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Solar 101: A Beginner's Guide to Solar Energy Systems

Jul 28, 2015


What does Solar PV stand for? What is the difference between solar electricity and solar thermal? Keep reading! This is….

Solar 101: A Beginner’s Guide to Solar Energy Systems

There are two main types of Solar Energy systems:

  1. Solar electricity, or Photovoltaic (PV) systems – Photovoltaic cells, photo meaning “light” and voltaic meaning “electricity,” convert the radiant energy from the sun (or light) into an electric current (or electricity). Photovoltaics were first used in space in 1958 to power electrical systems for satellites. Now they can be found in solar-powered calculators, electric vehicle charging stations and solar panels on rooftops. Photovoltaic cells contain semiconductors, which absorb light when it hits the cell, thereby transferring the light’s energy to the semiconductor. A semiconductor is a material that can conduct electricity under some conditions but not others, making it a good medium to control electrical current.
  2. Solar Thermal systems – These convert solar energy into usable heat

This includes:

  • Solar Air Heat – Uses solar energy to heat up the air in a house, business, or industrial building
  • Solar Water Heat – Uses solar energy to heat up water for houses or businesses


What is the process to create electricity using a Solar PV System?

  1. Solar Panels – These panels consist of photovoltaic (PV) cells that transform energy from the sun into a direct current (DC) electricity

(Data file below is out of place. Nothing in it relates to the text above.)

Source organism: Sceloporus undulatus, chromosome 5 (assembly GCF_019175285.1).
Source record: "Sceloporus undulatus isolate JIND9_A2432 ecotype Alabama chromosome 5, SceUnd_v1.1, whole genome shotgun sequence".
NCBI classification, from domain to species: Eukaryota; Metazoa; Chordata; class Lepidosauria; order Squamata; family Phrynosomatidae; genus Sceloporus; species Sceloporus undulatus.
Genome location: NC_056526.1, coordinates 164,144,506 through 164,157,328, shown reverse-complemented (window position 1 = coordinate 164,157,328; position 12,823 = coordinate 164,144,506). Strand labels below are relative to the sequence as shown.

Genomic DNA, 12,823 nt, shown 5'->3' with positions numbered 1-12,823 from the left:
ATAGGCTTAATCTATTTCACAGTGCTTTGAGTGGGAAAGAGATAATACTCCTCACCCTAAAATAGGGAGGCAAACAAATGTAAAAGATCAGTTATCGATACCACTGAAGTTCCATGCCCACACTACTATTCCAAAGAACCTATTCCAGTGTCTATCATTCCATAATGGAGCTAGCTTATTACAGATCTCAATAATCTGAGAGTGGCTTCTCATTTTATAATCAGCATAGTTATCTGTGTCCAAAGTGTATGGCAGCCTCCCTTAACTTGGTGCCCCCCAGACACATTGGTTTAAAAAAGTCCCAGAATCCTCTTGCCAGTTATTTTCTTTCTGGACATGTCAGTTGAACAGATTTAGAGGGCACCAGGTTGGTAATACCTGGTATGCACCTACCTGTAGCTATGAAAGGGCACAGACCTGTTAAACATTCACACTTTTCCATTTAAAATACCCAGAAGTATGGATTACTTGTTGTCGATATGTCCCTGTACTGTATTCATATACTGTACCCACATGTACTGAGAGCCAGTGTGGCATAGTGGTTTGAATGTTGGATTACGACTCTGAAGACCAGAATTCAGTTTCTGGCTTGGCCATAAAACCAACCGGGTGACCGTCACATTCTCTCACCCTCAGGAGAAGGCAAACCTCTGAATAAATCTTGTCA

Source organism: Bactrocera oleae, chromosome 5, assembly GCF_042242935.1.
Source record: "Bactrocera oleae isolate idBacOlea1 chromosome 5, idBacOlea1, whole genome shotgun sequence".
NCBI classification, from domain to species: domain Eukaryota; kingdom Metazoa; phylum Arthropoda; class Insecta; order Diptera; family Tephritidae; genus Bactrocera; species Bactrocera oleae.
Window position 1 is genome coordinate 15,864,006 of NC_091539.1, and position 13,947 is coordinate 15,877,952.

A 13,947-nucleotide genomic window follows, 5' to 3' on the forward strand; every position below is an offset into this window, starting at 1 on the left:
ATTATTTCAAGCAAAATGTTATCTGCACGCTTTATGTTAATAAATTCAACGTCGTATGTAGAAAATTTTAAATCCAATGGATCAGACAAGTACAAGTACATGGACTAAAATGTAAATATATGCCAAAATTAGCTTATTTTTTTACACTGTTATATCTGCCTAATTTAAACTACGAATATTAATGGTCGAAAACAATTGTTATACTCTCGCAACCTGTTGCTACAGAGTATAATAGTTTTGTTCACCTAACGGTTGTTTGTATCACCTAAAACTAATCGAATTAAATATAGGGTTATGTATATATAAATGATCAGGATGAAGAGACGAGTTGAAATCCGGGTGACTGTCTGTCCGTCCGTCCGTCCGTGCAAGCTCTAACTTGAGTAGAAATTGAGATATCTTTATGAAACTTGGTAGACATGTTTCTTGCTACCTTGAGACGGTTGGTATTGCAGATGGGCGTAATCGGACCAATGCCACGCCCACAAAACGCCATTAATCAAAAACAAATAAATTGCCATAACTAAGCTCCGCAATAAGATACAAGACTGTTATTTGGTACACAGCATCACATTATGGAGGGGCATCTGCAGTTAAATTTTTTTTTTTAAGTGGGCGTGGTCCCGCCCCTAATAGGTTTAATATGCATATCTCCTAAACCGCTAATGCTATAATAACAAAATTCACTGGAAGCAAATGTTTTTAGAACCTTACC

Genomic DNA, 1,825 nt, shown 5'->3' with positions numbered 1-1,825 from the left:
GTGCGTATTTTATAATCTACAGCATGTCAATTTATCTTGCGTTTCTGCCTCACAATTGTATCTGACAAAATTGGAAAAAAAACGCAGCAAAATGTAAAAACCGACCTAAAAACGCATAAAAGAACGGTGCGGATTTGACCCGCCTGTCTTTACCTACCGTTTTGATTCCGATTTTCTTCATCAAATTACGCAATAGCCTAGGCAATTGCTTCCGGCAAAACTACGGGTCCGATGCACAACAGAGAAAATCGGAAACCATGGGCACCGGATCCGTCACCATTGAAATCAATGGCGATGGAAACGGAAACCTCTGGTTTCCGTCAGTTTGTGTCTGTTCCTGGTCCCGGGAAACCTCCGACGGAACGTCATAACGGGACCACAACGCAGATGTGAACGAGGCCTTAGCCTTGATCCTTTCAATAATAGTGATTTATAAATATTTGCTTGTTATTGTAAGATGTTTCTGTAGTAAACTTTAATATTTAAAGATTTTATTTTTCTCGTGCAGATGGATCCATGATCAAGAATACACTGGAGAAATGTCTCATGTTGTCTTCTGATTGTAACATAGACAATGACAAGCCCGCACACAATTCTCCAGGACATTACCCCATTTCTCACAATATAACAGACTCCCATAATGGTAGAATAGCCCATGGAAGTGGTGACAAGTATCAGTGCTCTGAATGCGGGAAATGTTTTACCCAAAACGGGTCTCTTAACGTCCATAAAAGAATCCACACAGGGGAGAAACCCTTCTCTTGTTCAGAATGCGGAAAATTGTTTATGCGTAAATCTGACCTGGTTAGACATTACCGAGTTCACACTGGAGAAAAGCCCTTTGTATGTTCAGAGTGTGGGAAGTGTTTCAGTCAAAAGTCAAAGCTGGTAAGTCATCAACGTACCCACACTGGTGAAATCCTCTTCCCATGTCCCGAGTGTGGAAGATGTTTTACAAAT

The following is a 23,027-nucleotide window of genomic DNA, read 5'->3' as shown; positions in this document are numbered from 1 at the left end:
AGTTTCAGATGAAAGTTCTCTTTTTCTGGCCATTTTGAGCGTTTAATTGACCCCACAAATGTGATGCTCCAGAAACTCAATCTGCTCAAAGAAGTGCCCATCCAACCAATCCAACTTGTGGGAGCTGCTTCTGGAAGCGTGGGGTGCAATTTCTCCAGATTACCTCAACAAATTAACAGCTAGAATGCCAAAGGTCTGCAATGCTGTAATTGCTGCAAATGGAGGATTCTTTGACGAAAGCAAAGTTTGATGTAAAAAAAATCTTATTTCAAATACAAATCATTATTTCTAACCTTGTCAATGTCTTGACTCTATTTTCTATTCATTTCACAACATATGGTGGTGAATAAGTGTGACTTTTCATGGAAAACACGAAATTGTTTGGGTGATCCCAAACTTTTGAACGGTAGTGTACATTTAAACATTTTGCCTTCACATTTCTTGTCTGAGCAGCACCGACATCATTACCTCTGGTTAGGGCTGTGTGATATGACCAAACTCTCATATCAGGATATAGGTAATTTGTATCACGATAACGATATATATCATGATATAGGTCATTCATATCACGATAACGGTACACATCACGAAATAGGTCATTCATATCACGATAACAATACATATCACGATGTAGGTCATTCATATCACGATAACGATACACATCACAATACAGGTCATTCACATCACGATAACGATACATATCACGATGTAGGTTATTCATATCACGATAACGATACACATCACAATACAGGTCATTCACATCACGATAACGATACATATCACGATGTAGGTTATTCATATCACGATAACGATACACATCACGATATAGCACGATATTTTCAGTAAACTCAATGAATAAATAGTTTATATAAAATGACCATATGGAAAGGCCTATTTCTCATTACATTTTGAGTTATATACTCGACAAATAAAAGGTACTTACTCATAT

2. Inverter – This converts the DC electricity into a usable alternating current (AC) electricity
  3. Electric Panel – The AC electricity runs into an electric panel, also known as a breaker box or fuse box, in order to directly power things that use electricity, such as a TV
  4. Utility Meter – This measures the energy use of a building or home
  5. Utility Grid – Unless a solar system is off-grid, the system will be connected to the utility grid. Either a solar system can:
  • Feed all of its electricity into the grid (like SolarShare’s systems do)

OR

  • In the case of residential PV systems, it can both produce electricity to be used in that building, sell any excess electricity to the grid, and get electricity incoming from the grid when the sun isn’t shining




Photo Credit: PV Solar Systems Ltd.

Now that you have a better understanding of how solar energy works, you are more prepared to get involved in supporting the transition off fossil fuels to a clean energy economy in Canada!

There are quite a few myths surrounding solar energy out there. We've debunked 4 of them here.